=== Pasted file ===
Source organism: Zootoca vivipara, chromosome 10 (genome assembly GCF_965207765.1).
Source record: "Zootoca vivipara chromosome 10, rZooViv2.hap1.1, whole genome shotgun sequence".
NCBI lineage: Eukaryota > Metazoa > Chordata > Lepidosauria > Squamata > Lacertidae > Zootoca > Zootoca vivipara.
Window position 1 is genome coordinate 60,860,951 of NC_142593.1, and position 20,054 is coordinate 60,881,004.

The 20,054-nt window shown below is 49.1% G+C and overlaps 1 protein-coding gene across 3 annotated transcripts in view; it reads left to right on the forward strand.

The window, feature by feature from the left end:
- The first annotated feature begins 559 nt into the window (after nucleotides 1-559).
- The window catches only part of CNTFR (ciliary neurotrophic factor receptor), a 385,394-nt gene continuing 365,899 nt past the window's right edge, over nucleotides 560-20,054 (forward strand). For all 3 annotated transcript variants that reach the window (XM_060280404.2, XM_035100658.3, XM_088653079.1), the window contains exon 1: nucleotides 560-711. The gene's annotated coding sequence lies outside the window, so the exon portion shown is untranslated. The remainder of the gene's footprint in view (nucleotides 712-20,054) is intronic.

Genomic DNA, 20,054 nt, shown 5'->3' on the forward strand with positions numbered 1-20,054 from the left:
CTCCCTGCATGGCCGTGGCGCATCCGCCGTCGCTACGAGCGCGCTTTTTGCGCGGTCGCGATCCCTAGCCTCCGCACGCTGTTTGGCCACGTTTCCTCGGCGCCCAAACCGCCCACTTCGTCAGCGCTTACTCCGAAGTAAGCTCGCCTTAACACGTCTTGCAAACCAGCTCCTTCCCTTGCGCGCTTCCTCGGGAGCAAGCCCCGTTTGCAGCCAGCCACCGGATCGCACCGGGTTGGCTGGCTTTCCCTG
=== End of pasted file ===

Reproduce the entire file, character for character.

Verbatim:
Source organism: Zootoca vivipara, chromosome 10 (genome assembly GCF_965207765.1).
Source record: "Zootoca vivipara chromosome 10, rZooViv2.hap1.1, whole genome shotgun sequence".
NCBI lineage: Eukaryota > Metazoa > Chordata > Lepidosauria > Squamata > Lacertidae > Zootoca > Zootoca vivipara.
Window position 1 is genome coordinate 60,860,951 of NC_142593.1, and position 20,054 is coordinate 60,881,004.

The 20,054-nt window shown below is 49.1% G+C and overlaps 1 protein-coding gene across 3 annotated transcripts in view; it reads left to right on the forward strand.

The window, feature by feature from the left end:
- The first annotated feature begins 559 nt into the window (after nucleotides 1-559).
- The window catches only part of CNTFR (ciliary neurotrophic factor receptor), a 385,394-nt gene continuing 365,899 nt past the window's right edge, over nucleotides 560-20,054 (forward strand). For all 3 annotated transcript variants that reach the window (XM_060280404.2, XM_035100658.3, XM_088653079.1), the window contains exon 1: nucleotides 560-711. The gene's annotated coding sequence lies outside the window, so the exon portion shown is untranslated. The remainder of the gene's footprint in view (nucleotides 712-20,054) is intronic.

Genomic DNA, 20,054 nt, shown 5'->3' on the forward strand with positions numbered 1-20,054 from the left:
CTCCCTGCATGGCCGTGGCGCATCCGCCGTCGCTACGAGCGCGCTTTTTGCGCGGTCGCGATCCCTAGCCTCCGCACGCTGTTTGGCCACGTTTCCTCGGCGCCCAAACCGCCCACTTCGTCAGCGCTTACTCCGAAGTAAGCTCGCCTTAACACGTCTTGCAAACCAGCTCCTTCCCTTGCGCGCTTCCTCGGGAGCAAGCCCCGTTTGCAGCCAGCCACCGGATCGCACCGGGTTGGCTGGCTTTCCCTG